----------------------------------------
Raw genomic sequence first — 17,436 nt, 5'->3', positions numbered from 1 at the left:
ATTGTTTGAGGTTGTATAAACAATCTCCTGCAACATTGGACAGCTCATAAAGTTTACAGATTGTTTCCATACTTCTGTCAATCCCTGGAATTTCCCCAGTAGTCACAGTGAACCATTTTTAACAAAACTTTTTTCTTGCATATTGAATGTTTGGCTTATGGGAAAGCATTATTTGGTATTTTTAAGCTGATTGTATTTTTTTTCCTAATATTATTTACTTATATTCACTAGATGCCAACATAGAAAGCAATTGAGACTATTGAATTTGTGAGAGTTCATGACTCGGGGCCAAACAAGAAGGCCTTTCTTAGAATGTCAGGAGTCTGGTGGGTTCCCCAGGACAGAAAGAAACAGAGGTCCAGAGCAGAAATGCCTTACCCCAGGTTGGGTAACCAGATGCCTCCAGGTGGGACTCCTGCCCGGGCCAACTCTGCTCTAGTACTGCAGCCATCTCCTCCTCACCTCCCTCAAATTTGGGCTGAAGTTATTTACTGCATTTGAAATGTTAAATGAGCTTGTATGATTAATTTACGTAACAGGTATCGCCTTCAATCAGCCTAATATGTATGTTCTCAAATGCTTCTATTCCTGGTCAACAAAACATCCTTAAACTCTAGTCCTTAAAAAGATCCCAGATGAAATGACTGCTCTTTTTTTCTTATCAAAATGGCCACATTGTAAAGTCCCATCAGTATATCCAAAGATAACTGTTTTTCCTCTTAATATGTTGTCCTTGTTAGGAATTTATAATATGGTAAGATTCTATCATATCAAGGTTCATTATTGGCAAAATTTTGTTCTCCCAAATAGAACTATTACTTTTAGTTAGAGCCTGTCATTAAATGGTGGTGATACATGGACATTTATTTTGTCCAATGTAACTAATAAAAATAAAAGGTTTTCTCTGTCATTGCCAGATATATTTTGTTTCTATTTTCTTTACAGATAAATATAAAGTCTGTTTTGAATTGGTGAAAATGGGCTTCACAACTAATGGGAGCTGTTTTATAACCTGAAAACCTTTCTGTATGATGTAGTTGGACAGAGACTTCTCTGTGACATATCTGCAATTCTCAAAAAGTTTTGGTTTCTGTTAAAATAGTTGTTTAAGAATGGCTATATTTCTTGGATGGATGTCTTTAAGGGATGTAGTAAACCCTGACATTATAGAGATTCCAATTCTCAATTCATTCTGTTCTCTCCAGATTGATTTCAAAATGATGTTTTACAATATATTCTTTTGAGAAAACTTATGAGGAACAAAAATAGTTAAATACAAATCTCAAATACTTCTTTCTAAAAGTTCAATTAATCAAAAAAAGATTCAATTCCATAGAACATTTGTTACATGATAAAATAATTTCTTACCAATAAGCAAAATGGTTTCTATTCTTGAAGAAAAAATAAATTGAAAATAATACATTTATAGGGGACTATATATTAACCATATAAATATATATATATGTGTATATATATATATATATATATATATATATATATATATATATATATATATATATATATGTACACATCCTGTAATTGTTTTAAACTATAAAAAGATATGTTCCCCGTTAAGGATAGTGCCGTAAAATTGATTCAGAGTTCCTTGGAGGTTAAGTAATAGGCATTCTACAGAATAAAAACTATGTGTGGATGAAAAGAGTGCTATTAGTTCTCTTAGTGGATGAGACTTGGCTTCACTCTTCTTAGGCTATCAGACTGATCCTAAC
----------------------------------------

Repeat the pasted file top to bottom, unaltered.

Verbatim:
Raw genomic sequence first — 17,436 nt, 5'->3', positions numbered from 1 at the left:
ATTGTTTGAGGTTGTATAAACAATCTCCTGCAACATTGGACAGCTCATAAAGTTTACAGATTGTTTCCATACTTCTGTCAATCCCTGGAATTTCCCCAGTAGTCACAGTGAACCATTTTTAACAAAACTTTTTTCTTGCATATTGAATGTTTGGCTTATGGGAAAGCATTATTTGGTATTTTTAAGCTGATTGTATTTTTTTTCCTAATATTATTTACTTATATTCACTAGATGCCAACATAGAAAGCAATTGAGACTATTGAATTTGTGAGAGTTCATGACTCGGGGCCAAACAAGAAGGCCTTTCTTAGAATGTCAGGAGTCTGGTGGGTTCCCCAGGACAGAAAGAAACAGAGGTCCAGAGCAGAAATGCCTTACCCCAGGTTGGGTAACCAGATGCCTCCAGGTGGGACTCCTGCCCGGGCCAACTCTGCTCTAGTACTGCAGCCATCTCCTCCTCACCTCCCTCAAATTTGGGCTGAAGTTATTTACTGCATTTGAAATGTTAAATGAGCTTGTATGATTAATTTACGTAACAGGTATCGCCTTCAATCAGCCTAATATGTATGTTCTCAAATGCTTCTATTCCTGGTCAACAAAACATCCTTAAACTCTAGTCCTTAAAAAGATCCCAGATGAAATGACTGCTCTTTTTTTCTTATCAAAATGGCCACATTGTAAAGTCCCATCAGTATATCCAAAGATAACTGTTTTTCCTCTTAATATGTTGTCCTTGTTAGGAATTTATAATATGGTAAGATTCTATCATATCAAGGTTCATTATTGGCAAAATTTTGTTCTCCCAAATAGAACTATTACTTTTAGTTAGAGCCTGTCATTAAATGGTGGTGATACATGGACATTTATTTTGTCCAATGTAACTAATAAAAATAAAAGGTTTTCTCTGTCATTGCCAGATATATTTTGTTTCTATTTTCTTTACAGATAAATATAAAGTCTGTTTTGAATTGGTGAAAATGGGCTTCACAACTAATGGGAGCTGTTTTATAACCTGAAAACCTTTCTGTATGATGTAGTTGGACAGAGACTTCTCTGTGACATATCTGCAATTCTCAAAAAGTTTTGGTTTCTGTTAAAATAGTTGTTTAAGAATGGCTATATTTCTTGGATGGATGTCTTTAAGGGATGTAGTAAACCCTGACATTATAGAGATTCCAATTCTCAATTCATTCTGTTCTCTCCAGATTGATTTCAAAATGATGTTTTACAATATATTCTTTTGAGAAAACTTATGAGGAACAAAAATAGTTAAATACAAATCTCAAATACTTCTTTCTAAAAGTTCAATTAATCAAAAAAAGATTCAATTCCATAGAACATTTGTTACATGATAAAATAATTTCTTACCAATAAGCAAAATGGTTTCTATTCTTGAAGAAAAAATAAATTGAAAATAATACATTTATAGGGGACTATATATTAACCATATAAATATATATATATGTGTATATATATATATATATATATATATATATATATATATATATATATATATATATATATGTACACATCCTGTAATTGTTTTAAACTATAAAAAGATATGTTCCCCGTTAAGGATAGTGCCGTAAAATTGATTCAGAGTTCCTTGGAGGTTAAGTAATAGGCATTCTACAGAATAAAAACTATGTGTGGATGAAAAGAGTGCTATTAGTTCTCTTAGTGGATGAGACTTGGCTTCACTCTTCTTAGGCTATCAGACTGATCCTAAC